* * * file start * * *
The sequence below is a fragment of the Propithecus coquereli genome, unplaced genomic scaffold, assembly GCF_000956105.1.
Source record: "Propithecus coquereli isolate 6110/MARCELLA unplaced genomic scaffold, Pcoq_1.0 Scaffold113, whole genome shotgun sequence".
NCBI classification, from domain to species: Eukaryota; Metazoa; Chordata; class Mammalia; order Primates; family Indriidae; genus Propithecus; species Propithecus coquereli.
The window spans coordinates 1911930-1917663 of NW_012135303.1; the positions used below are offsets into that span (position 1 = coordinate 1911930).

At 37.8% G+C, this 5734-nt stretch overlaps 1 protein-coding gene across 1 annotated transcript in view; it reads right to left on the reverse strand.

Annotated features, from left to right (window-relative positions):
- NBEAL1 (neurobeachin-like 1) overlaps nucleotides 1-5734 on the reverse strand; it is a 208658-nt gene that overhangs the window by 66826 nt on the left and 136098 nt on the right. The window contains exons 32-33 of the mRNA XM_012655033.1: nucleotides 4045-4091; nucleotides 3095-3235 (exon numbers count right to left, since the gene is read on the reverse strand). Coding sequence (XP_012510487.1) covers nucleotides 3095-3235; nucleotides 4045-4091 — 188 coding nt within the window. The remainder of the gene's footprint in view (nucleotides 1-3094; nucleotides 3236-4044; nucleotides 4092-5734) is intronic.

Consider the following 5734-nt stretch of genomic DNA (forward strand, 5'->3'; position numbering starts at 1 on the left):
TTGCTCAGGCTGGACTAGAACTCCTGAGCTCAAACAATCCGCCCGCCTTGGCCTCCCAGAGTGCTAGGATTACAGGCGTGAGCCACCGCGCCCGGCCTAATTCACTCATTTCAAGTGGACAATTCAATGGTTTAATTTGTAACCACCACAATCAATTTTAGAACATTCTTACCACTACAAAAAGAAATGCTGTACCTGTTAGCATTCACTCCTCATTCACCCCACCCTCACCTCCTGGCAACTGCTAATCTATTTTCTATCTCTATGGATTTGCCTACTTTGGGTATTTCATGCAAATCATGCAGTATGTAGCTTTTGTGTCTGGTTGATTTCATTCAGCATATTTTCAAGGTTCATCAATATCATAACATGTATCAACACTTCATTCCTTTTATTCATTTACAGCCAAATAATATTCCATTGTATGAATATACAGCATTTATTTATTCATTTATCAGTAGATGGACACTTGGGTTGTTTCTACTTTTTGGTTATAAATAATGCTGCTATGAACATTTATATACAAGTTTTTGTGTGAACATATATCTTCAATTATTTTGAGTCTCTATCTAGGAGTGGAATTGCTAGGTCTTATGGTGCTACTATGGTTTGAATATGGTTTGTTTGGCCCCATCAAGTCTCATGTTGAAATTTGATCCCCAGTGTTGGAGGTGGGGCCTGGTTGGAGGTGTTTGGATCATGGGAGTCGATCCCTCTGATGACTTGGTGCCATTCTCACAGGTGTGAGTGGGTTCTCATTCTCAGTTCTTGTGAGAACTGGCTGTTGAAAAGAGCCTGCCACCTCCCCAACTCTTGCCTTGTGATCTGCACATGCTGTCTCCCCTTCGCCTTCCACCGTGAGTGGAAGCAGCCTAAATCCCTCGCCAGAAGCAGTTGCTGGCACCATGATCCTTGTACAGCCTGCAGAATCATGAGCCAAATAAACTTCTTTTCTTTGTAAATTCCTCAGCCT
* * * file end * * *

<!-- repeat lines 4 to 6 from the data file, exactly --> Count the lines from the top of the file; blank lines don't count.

The window spans coordinates 1911930-1917663 of NW_012135303.1; the positions used below are offsets into that span (position 1 = coordinate 1911930).

At 37.8% G+C, this 5734-nt stretch overlaps 1 protein-coding gene across 1 annotated transcript in view; it reads right to left on the reverse strand.

Annotated features, from left to right (window-relative positions):